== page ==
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1/25/2018 7:38:29 AM
Posted: 6/2/2003 6:50:53 PM EST
I am looking for any personal reviews in reference to the Dan Wesson series of .357 Magnum Revolvers (Model 15/715). I have recently purchased a Model 15 with 8" barrel, and am waiting on a 4" VH barrel assembly from the factory. Any info on the accuracy/durability would be appreciated.

Link Posted: 6/2/2003 9:06:21 PM EST
A very good friend of mine owned exactly the same gun , and I have had quite a bit of trigger time with it .

As far as accuracy and reliabilty go , I found it to be VERY accurate , more so than my Smith and Wesson Model 19 (though that did have a four inch barrel )

Overall , I would rate it from my personal experience as a very nice firearm , that is underrated....I would not hesitate to pick one up....

my 2 cents...

Link Posted: 6/2/2003 11:22:00 PM EST
MY dad has 2. One of the pistol packs and one with a 4" barrel. Excellent revolvers. Much nicer than the smith or the colt trooper that he owns. IF I was going to buy a revolver I would definetly go for the dan wesson over the smith and wesson.
Link Posted: 6/3/2003 1:04:26 AM EST
Got a parkerized one with a black ergonomic Hogue grip and a 6" barrel.

Most accurate handgun I've ever known.

Link Posted: 6/3/2003 5:15:09 AM EST
Dan Wesson makes excellent and versatile revolvers.

I have heard the argument that, for right-handers, they are tactically inferior to S&W's and Rugers (and even Colt's clumsy retract release) because it takes 2 hands to open the cylinder for a speed reload as opposed to depressing the cylinder release with your right thumb and pushing the cylinder out of the frame with your index and middle fingers.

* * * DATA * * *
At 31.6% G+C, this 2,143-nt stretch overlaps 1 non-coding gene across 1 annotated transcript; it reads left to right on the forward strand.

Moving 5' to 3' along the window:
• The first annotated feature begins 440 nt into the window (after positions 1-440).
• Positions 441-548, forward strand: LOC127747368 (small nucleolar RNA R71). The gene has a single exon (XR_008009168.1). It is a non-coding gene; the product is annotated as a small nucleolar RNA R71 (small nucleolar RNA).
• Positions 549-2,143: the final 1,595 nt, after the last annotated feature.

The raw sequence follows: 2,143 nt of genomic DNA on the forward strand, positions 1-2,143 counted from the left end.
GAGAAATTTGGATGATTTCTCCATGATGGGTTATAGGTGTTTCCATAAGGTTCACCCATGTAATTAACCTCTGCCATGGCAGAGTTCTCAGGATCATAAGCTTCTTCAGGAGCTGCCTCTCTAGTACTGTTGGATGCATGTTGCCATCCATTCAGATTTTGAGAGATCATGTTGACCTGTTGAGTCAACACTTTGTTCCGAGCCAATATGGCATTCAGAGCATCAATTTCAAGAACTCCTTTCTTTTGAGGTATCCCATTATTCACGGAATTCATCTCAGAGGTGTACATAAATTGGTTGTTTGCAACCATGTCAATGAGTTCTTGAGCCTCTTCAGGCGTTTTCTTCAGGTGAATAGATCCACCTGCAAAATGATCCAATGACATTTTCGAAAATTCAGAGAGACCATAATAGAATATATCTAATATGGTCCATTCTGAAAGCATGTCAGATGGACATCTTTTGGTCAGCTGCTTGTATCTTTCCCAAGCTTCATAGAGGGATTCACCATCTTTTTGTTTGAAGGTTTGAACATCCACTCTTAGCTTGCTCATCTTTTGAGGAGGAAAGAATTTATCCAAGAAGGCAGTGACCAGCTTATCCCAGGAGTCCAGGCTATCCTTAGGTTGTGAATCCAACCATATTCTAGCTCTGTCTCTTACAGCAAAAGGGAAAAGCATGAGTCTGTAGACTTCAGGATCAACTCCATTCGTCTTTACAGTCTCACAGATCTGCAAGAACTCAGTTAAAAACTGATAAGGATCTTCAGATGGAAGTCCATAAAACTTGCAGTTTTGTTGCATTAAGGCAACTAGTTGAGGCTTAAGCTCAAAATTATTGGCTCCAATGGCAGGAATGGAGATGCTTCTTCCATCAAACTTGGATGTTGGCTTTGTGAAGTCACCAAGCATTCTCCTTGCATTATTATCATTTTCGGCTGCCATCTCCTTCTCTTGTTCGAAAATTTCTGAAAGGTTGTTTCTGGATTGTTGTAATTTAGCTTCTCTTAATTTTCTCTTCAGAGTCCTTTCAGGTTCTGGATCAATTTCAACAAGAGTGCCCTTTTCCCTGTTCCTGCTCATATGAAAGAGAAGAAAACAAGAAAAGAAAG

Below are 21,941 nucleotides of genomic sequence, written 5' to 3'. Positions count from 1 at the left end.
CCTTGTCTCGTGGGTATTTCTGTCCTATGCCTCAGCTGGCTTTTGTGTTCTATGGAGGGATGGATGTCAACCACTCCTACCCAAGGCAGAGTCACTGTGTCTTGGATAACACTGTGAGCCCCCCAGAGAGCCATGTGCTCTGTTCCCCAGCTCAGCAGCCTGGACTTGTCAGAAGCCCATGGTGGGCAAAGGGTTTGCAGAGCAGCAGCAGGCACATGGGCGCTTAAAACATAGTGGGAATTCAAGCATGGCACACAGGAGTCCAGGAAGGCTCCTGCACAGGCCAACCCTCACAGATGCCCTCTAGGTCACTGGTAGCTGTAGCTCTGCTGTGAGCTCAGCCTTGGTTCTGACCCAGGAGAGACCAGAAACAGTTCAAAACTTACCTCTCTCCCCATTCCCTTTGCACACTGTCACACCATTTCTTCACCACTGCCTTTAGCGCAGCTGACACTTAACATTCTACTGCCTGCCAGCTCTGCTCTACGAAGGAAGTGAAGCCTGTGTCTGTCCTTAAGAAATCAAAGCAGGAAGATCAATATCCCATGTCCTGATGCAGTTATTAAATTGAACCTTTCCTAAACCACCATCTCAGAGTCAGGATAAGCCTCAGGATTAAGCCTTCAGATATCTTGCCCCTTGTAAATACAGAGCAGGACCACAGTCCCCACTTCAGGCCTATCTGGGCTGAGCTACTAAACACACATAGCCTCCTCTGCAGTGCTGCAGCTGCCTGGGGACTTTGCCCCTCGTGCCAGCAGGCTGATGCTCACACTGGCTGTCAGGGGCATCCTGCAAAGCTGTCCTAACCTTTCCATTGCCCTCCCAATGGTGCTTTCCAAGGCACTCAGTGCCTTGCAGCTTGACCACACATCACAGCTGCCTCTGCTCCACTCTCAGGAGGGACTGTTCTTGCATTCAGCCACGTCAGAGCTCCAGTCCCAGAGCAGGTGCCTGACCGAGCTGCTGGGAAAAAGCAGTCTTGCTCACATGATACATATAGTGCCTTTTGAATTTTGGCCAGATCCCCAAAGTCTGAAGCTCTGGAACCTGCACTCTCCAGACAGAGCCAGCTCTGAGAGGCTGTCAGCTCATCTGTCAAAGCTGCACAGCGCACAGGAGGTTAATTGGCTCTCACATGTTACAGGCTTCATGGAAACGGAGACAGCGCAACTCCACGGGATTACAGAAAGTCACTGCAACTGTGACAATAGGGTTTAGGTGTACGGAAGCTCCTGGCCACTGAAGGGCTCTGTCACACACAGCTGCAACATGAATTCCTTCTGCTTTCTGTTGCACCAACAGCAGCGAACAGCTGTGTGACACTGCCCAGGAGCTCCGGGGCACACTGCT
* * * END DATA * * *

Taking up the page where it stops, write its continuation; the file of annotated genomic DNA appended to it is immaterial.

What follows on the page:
Since the most assured speed reloads involve hitting the ejector with the fleshy part of your left hand, then cupping the cylinder in your left hand prior to inserting the speedloader with your right, I have never seen much difference in reload speed.
Link Posted: 6/3/2003 5:25:51 AM EST
Accurate to the extreme and a good candidate for a scope, the vent rib barrel making that easier.
After many years of hard use, I lost the button off the sideplate on two of them...the button that keeps the cylinder in place when open.
Of course, that was back in the days of my monster overloads.
Once found, with a bingo magnet in the weeds, it was a simple repair with a little grinding and staking.
Dan Wessons earlier revolvers are unique in that they cost a lot new but resale value isn't there, like a Smith or Colt.
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